The Future's So Dim You Have to Wear Night Goggles

The number of Canon DSLRs introduced in 2023: zero.
The number of Nikon DSLRs introduced in 2023: zero.
The number of Canon EF-mount lenses introduced in 2023: zero.
The number of Nikon F-mount lenses introduced in 2023: zero.

With a year's worth—actually more, but annual is a good way of framing things—of nothing from the two big DSLR makers, it's time to make a clear point: the DSLR era is over:

bythom dslr shipments

The line is the three-year moving average. It's remarkably straight, which implies careful management.

2024 is the year I expect to end up calling Quiet Discontinuations

NikonUSA, for instance, currently lists 13 DSLR bodies "available." Nikon Japan lists only 6. 
Nikon USA currently lists 84 F-mount lenses as "available." Nikon Japan lists only 37. 

Nikon Japan is the canary in the coal mine. Nikon has a tendency to use the home region to effectively signal discontinuation of a product. The home region has been much more aggressive at reducing available DSLR products than the subsidiaries, many of whom may have unsold inventory still hanging out in their warehouses. Moreover, the yen has declined against the dollar fairly significantly in the past two years, so it's also likely that Nikon is micromanaging how much they get for the lower volumes that they're now selling by shipping it to where they fetch the highest return.

I expect many more DSLR products to leave the shelves in the US in 2024. Neither Canon nor Nikon will announce such discontinuations—the reason why I write Quiet Discontinuations is the theme—but I'm pretty sure when we're able to look back with more clarity, we'll see that the choices dwindled. Perhaps significantly.

I'm using Nikon as an example here for a reason: they just had a really strong mirrorless year. The Zf, Z8, and Z9 have led a significant transfer of DSLR users into the mirrorless world, and I'm betting that will encourage Nikon to be even more aggressive at forcing the inevitable full transition from DSLR to mirrorless. 

The three Nikon DSLRs that use essentially the same image sensor as a mirrorless camera are the D7500, D780, and D850. Those cameras also use the now previous EXPEED6 SoC processor. There has to be end-of-life inventory management on those two key components that will likely dictate how long those cameras will still be made. However, as I've noted previously, the changes in the European cabling and charger requirements also play into DSLR end-of-life. Exactly how still seems murkily unclear, as the published regulations don't specifically forbid on-going sale, however in my talks with those trying to meet those new European standards by the end of the year, they tell a different story.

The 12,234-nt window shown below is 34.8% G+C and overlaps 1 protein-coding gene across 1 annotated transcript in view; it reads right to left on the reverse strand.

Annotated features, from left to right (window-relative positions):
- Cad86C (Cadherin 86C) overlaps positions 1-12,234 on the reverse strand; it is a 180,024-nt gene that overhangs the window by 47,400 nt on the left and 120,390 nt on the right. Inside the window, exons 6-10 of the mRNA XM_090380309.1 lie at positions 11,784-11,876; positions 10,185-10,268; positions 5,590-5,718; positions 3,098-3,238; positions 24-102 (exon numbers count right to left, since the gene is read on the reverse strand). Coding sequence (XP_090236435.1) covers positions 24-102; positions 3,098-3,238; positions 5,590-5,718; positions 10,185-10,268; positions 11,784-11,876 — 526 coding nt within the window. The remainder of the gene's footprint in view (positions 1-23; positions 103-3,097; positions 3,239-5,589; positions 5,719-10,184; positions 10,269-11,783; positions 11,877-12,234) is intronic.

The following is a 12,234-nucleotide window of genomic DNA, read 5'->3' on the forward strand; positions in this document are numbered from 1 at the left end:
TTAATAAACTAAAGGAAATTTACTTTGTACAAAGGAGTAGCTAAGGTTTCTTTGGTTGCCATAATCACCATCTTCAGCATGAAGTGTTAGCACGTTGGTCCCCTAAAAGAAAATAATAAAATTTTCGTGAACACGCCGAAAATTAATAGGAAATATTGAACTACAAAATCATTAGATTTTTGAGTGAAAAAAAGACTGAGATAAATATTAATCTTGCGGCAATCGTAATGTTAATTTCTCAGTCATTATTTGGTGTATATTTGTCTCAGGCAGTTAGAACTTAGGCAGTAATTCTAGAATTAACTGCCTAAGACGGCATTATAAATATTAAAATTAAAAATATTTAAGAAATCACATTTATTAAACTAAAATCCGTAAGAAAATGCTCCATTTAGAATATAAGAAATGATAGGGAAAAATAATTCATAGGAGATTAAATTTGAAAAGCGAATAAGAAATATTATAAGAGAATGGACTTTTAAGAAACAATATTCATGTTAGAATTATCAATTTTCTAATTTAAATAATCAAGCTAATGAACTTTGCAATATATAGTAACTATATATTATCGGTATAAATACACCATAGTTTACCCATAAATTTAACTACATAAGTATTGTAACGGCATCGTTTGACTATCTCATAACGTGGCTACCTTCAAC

I'm going to write a series of strawman statements that illustrate where we very well might be at this point in time (these statements will eventually become true, the question is whether or not they are true today):

  • No new DSLR bodies will be announced.
  • No new DSLR lenses will be announced.
  • Many current DSLR bodies will be discontinued.
  • Many current DSLR lenses will be discontinued.

If you're a DSLR owner and user and agree that those statements are likely true, you need to plan accordingly. New bodies and lenses would slowly disappear from the market, meaning your only source of "staying DSLR" would become the used market. As a corollary, if you think maybe it might be time to trade in your DSLR gear for mirrorless, you'd be late to the game; so many have already done so that it's lowered the future trade-in values for your DSLR gear. 

Over a decade ago I wrote about Last Camera Syndrome. Those that fell under that label tended to be a combination of two things: (1) reluctance to continually upgrade; and (2) aging into retirement (and thus a reluctance to spend more money). 

Here's the good news: you may find yourself in the Last Camera Syndrome simply because the transition from DSLR to mirrorless is just too expensive (and perhaps you're aging out of the market). How's that good news? Well, DSLRs of the last 10 years are remarkably capable cameras still. Used properly, they still have plenty of service left in them. A Nikon D7500 and two or three well-chosen lenses used well can still do most anything you need other than perhaps produce giant-sized prints. Are you making giant-sized prints? Didn't think so. 

However, don't be surprised if this site is pretty quiet in 2024. There's not a lot to say DSLR gear wise these days that I haven't already said. 

Looking for gear-specific information? Check out our other Web sites:
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